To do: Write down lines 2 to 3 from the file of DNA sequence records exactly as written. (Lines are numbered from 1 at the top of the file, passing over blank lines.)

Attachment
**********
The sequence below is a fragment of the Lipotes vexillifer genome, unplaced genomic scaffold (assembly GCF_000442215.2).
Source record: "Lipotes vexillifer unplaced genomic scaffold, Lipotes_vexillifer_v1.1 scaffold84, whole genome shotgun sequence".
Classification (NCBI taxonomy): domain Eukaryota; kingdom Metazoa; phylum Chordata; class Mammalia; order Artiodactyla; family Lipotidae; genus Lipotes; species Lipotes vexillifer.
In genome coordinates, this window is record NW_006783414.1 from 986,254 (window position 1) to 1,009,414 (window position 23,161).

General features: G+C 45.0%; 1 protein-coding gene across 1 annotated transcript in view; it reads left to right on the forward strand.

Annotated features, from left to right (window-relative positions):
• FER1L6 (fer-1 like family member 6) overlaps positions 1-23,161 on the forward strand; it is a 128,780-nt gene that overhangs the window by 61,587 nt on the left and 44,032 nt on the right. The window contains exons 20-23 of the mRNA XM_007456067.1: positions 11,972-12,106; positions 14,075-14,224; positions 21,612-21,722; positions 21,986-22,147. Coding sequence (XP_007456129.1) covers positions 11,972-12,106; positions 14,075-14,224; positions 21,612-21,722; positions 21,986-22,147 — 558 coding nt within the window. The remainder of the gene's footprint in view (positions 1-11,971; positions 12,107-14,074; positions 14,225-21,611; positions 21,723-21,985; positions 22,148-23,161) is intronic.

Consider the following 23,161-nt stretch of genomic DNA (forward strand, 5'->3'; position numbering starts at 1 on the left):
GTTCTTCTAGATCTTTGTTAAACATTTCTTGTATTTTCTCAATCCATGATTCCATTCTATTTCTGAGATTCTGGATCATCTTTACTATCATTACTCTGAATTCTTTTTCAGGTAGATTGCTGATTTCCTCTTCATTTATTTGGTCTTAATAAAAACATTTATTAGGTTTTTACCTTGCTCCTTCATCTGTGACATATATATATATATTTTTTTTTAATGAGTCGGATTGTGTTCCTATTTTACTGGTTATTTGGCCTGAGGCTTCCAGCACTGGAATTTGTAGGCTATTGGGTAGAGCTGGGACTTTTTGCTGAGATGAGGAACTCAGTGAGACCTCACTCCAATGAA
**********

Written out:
Source record: "Lipotes vexillifer unplaced genomic scaffold, Lipotes_vexillifer_v1.1 scaffold84, whole genome shotgun sequence".
Classification (NCBI taxonomy): domain Eukaryota; kingdom Metazoa; phylum Chordata; class Mammalia; order Artiodactyla; family Lipotidae; genus Lipotes; species Lipotes vexillifer.